I was initially attracted to this role because of the possibility to actively contribute to the “energy debate” and to carry out research that could change the way we use and even understand energy.
I chose the University of Manchester because of the prestige of the University of Manchester and of the Electrical Energy and Power Systems Group in particular, which is world-renowned for over 50 years.
My main research is on “multi-energy systems” (MES), that is, a system-of-systems where different sectors and networks such as electricity, heat, cooling, fuels, transport, water, and so on, optimally interact with each other. This topic is particularly relevant in urban areas where manifold networks interact closely within districts and cities, with the potential to develop “Smart Communities” and “Smart Cities”. Within the “energy debate”, my research integrates the electrical “Smart Grid” research that aims at decarbonising and improving the power system sector, and could somehow be seen as the “Smart Grid beyond electricity”: the final aim is in fact to decarbonise the whole energy sector, and in particular heat and transport besides electricity. In this context, I try to cover manifold perspectives of what I envisage will become the smart integrated network infrastructure of the future, including system-of-systems modelling, operational optimization, optimal planning and investment, development of new business cases, environmental analysis, and risk, reliability and resilience assessment.
On a day to day basis, I attend meetings with researchers and project partners in Manchester, UK, and abroad; supervise research and undergraduate students; write research reports and publications; lecture or prepare lectures andmark exams/coursework. I carry out administrative duties which include meetings and interactions with other members of staff and students. I especially enjoy being at the centre of a fast changing energy world and to be able to actively contribute to changing it!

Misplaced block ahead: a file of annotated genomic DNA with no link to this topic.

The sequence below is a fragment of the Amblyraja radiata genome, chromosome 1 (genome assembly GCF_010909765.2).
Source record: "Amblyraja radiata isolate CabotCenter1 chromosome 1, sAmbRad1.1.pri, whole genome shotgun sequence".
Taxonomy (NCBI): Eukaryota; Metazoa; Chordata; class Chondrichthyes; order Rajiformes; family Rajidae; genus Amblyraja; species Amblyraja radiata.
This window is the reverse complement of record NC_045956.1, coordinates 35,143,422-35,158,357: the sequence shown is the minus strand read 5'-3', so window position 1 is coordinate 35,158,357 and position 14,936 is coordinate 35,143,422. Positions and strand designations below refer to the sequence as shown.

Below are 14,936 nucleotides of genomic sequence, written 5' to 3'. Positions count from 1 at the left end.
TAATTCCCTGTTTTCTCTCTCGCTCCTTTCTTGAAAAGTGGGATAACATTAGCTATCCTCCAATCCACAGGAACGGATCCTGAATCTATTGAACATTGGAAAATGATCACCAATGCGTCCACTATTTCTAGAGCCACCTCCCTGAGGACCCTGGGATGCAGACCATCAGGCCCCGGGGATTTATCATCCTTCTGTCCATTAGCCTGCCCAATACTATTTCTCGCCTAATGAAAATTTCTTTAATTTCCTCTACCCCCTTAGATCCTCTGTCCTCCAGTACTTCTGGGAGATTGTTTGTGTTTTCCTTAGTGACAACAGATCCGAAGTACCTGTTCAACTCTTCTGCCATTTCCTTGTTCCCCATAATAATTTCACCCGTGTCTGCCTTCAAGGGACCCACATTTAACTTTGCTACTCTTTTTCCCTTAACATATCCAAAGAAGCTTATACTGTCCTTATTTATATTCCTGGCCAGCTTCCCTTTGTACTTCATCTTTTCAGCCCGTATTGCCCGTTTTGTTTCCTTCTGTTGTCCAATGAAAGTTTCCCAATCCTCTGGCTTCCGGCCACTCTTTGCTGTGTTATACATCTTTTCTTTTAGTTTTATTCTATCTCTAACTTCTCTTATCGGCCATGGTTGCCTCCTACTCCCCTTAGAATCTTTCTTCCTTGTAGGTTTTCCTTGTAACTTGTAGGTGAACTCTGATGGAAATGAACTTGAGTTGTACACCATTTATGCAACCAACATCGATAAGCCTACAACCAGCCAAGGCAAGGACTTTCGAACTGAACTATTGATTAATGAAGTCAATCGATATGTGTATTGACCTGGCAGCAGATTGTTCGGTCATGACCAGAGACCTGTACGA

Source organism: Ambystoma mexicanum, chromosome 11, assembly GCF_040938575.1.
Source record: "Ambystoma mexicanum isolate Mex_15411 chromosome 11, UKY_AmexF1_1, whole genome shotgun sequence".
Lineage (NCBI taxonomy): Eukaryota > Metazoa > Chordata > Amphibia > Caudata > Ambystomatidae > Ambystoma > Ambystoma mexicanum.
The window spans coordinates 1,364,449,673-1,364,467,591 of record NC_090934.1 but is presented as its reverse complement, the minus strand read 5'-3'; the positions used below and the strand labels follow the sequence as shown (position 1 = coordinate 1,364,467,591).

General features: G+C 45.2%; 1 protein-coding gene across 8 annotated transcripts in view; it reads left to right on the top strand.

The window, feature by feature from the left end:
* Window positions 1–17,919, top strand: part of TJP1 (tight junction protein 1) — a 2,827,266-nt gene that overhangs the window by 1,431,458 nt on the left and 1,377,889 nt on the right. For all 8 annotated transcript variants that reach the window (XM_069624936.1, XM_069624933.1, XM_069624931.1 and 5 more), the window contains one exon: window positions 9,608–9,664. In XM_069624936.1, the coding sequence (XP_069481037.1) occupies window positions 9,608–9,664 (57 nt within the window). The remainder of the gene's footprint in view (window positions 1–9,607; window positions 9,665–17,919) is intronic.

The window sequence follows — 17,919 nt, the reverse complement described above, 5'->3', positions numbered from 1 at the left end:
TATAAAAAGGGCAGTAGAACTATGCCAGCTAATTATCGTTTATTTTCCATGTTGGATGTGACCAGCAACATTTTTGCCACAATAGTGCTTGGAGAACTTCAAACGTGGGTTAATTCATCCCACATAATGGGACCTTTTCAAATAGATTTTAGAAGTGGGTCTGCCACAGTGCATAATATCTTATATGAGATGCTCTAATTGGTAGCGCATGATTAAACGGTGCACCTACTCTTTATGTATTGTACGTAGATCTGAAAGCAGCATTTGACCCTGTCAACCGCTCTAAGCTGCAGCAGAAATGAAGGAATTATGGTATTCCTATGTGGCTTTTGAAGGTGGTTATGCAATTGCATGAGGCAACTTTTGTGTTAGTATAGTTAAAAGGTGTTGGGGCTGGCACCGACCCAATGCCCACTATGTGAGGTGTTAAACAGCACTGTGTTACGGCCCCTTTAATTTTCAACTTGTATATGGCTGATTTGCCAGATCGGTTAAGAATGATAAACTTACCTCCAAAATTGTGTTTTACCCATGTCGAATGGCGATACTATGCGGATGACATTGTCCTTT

I am involved in many UK and European projects with colleagues from other departments of the University, other institutions, and various companies. Project meetings and conferences are always a good opportunity to showcase my work, and I also try to exploit invited lectures and visiting positions (for instance, I’m a Visiting Professor at the Ecole Centrale de Lille, France) to spread my research. Industrial projects are also a good way to improve research visibility, particularly if the research can have a practical impact on industry, regulation and even energy policy.
My hope is that my research could contribute to changing the way we use and even understand energy, particularly in the light of passing from an energy system where sectors are mostly operated and planned in “silos” to an integrated smarter energy system where multiple sectors actively interact through advanced monitoring and control technologies as well as suitable market arrangements.
I believe that a real ‘game-changer’ would come from better understand how a “decentralised” multi-energy system with interactions of multiple actors and energy vectors can optimally interact with the classical “centralised” energy system where the different energy sector components are mostly planned and operated separately.